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Elizabeth Nolan Brown | 4.8.2021 9:40 AM
Obtaining sex through "deception," "concealment," or "artifice" could violate consent. A group of New York lawmakers is trying to redefine consent in a way that would make it a crime to be less than fully truthful with sex partners. Under the new proposal, antics now considered merely caddish or immoral—like lying to a prospective sex partner about one's relationship status, social standing, or future intentions—would count as criminal sexual misconduct.
Now in committee, Assembly Bill A6540—sponsored by Assembly Member Rebecca Seawright (D–New York City) and co-sponsored by three other Democratic lawmakers—would amend New York state's penal code to define consent as "freely given knowledgeable and informed agreement" that is "obtained without the use of malice such as forcible compulsion, duress, coercion, deception, fraud, concealment or artifice."
Sex through "forcible compulsion" is already considered rape in the first degree under New York law. The biggest change Seawright's bill would have is on the state's law against sexual misconduct.
A person becomes guilty of sexual misconduct if "he or she engages in sexual intercourse with another person without such person's consent; or he or she engages in oral sexual conduct or anal sexual conduct with another person without such person's consent." Thus, if consent is defined as sex obtained without any deception, concealment, or artifice, anyone who lies to or omits information from a prospective sexual partner would be guilty of sexual misconduct (a class A misdemeanor).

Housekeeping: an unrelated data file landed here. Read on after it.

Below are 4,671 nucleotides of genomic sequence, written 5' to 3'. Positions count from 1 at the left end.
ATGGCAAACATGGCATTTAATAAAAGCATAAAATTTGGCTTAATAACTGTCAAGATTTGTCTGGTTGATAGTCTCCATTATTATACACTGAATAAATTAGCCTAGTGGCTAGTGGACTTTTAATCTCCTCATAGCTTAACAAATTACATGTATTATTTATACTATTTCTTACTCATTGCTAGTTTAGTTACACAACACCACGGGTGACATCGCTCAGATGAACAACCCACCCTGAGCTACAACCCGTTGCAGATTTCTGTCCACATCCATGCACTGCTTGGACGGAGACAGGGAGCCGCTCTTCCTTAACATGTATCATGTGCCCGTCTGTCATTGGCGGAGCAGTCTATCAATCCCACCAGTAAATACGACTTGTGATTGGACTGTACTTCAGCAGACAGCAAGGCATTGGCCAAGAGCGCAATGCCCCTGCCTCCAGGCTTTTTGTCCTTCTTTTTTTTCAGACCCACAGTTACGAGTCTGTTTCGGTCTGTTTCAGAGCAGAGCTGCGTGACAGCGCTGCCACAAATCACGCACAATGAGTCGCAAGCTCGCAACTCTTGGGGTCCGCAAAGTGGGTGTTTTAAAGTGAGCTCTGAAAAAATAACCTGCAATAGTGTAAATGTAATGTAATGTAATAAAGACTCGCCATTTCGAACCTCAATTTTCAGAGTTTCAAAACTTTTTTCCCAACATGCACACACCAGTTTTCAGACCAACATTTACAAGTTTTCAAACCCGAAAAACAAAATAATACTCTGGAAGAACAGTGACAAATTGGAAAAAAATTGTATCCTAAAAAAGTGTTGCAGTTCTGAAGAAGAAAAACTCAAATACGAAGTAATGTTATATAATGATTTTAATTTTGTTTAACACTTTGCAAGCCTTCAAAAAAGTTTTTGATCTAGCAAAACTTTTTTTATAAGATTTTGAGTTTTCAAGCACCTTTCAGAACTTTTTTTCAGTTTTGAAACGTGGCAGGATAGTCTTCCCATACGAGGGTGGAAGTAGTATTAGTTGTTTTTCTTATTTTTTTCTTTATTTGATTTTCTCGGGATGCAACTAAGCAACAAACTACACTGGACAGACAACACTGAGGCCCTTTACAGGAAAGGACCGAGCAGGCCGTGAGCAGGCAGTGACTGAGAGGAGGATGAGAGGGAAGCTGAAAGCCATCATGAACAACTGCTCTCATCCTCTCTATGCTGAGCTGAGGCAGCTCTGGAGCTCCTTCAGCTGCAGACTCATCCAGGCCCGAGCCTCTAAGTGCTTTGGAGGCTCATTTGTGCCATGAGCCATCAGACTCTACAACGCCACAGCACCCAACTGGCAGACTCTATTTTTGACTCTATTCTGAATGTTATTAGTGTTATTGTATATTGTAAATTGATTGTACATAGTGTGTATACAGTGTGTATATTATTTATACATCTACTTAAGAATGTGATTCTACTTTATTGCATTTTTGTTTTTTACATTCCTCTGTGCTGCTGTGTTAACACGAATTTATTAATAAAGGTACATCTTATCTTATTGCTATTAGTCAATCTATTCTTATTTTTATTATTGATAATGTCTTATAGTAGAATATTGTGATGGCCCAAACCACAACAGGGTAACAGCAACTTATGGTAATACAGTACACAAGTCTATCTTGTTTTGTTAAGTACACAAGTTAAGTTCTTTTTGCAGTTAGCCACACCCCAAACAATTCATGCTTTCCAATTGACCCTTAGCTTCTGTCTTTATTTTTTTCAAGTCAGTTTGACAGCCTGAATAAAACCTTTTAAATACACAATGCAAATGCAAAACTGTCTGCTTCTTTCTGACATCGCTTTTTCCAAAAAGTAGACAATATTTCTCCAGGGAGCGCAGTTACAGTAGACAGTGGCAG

Siri, show me a bill that will never pass 1st Amendment scrutiny. https://t.co/uoGhG6rIRU
— Mike Masnick (@mmasnick) April 8, 2021
This story doesn't negate or predict anyone else's experiences.
It's one young woman telling us about her life. It's powerful and valuable.
And it took courage. https://t.co/dsABVG40u1
— Caitlin Flanagan (@CaitlinPacific) April 8, 2021
Four months after paying out $475,000 to the victim of one violent traffic stop (see https://t.co/w7CLX0WFpw), Euclid is paying out $450,000 to the victim of another violent traffic stop. https://t.co/P9Rra7Lu0c pic.twitter.com/cFJIkee3l9
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